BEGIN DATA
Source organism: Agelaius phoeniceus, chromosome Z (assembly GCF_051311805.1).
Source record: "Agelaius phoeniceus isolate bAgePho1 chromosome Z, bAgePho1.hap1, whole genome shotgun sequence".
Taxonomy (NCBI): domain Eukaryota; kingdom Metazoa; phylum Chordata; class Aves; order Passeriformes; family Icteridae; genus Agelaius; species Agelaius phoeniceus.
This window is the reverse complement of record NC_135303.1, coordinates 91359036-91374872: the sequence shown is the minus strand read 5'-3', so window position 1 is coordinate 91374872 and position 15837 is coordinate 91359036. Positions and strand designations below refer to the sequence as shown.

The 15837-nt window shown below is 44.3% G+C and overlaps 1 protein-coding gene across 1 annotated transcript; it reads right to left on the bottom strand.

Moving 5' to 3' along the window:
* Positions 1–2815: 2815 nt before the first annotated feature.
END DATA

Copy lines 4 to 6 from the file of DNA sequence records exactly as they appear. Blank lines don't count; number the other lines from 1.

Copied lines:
This window is the reverse complement of record NC_135303.1, coordinates 91359036-91374872: the sequence shown is the minus strand read 5'-3', so window position 1 is coordinate 91374872 and position 15837 is coordinate 91359036. Positions and strand designations below refer to the sequence as shown.

The 15837-nt window shown below is 44.3% G+C and overlaps 1 protein-coding gene across 1 annotated transcript; it reads right to left on the bottom strand.

Moving 5' to 3' along the window: